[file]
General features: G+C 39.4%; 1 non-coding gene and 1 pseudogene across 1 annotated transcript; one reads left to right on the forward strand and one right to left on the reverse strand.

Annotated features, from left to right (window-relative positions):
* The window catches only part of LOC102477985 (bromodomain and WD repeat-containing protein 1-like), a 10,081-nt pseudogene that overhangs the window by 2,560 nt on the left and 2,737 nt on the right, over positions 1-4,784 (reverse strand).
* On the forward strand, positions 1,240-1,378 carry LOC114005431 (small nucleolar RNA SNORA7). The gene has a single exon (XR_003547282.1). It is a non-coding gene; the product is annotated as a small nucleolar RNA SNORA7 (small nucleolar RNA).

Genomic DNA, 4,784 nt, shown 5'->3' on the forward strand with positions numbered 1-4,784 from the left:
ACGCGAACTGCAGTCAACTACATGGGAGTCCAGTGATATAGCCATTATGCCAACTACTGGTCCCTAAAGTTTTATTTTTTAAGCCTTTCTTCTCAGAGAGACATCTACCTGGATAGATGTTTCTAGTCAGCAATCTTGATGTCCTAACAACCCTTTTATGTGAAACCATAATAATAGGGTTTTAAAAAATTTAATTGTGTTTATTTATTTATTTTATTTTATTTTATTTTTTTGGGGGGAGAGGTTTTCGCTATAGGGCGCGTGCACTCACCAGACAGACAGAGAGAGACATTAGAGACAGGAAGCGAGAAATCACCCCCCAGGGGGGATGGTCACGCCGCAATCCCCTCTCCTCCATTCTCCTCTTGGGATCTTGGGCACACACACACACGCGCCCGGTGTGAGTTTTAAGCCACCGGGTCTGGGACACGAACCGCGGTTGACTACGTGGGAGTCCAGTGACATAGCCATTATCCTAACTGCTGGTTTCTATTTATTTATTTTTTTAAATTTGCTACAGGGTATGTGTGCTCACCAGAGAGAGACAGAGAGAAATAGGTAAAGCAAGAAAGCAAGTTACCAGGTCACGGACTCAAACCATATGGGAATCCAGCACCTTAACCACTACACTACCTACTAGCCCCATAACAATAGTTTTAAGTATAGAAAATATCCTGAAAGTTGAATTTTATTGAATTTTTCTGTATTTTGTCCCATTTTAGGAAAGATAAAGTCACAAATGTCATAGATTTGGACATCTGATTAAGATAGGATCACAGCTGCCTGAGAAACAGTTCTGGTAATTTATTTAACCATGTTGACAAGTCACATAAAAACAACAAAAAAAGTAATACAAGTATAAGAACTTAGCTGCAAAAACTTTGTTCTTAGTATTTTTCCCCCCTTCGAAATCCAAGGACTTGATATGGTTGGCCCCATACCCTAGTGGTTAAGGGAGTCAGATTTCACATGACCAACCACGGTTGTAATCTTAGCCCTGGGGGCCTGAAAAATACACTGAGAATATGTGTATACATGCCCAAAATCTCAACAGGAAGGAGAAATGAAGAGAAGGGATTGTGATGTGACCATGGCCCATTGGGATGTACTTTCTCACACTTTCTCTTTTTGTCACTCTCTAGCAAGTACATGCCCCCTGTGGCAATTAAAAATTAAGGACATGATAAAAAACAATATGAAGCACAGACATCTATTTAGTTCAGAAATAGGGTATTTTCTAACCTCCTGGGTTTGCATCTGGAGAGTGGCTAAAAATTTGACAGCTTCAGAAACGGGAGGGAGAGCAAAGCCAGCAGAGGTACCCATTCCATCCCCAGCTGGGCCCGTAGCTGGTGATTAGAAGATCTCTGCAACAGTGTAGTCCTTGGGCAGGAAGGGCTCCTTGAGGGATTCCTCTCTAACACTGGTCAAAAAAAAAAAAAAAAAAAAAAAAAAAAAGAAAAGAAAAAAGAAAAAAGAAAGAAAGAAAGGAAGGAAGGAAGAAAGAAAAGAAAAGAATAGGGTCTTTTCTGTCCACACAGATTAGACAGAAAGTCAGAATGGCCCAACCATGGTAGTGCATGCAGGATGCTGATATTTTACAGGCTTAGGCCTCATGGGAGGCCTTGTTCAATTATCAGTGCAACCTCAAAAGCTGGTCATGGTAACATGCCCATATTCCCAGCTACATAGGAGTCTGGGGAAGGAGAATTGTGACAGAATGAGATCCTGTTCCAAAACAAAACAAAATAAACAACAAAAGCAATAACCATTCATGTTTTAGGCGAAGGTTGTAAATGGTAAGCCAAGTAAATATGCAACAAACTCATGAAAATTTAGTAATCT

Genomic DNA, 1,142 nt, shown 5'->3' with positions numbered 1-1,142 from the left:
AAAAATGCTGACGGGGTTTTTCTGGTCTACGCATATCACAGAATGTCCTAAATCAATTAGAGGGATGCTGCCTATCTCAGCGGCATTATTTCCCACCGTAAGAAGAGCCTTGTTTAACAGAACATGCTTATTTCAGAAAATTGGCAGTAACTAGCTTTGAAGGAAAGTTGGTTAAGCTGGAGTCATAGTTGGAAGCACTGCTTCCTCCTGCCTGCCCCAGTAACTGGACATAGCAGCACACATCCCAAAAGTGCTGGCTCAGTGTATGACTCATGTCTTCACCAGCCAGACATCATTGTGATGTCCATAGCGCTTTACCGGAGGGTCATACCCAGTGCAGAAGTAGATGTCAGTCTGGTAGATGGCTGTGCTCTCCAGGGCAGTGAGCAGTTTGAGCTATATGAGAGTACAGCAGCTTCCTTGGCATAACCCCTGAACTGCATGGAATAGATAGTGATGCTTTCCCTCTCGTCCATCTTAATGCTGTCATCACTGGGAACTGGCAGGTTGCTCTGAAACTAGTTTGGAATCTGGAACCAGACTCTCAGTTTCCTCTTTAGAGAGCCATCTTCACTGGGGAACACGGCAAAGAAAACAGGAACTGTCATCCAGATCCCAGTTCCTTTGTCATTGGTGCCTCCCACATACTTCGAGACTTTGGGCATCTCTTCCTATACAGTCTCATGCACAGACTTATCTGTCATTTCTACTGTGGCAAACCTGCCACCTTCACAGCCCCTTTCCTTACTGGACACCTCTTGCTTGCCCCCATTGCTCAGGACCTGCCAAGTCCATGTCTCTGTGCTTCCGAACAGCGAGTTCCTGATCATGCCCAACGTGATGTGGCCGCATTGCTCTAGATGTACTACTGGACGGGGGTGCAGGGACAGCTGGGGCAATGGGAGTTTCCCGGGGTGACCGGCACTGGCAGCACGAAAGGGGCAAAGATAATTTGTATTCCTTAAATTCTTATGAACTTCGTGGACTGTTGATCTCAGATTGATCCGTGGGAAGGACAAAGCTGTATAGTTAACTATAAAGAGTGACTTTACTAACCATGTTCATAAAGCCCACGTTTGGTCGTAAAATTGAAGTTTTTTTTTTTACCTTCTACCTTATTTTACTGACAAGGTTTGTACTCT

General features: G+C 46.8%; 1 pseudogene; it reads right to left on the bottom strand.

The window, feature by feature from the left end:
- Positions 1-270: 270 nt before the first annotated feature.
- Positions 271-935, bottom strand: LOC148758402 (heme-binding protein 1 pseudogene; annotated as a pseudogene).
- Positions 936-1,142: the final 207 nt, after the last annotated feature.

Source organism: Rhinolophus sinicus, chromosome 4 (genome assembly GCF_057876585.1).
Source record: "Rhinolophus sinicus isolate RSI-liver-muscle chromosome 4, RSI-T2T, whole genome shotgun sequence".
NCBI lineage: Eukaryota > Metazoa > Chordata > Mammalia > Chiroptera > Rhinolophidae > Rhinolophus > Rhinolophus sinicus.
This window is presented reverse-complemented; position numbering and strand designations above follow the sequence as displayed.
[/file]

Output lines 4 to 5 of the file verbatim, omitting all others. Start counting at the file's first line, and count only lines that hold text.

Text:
* On the forward strand, positions 1,240-1,378 carry LOC114005431 (small nucleolar RNA SNORA7). The gene has a single exon (XR_003547282.1). It is a non-coding gene; the product is annotated as a small nucleolar RNA SNORA7 (small nucleolar RNA).

Genomic DNA, 4,784 nt, shown 5'->3' on the forward strand with positions numbered 1-4,784 from the left: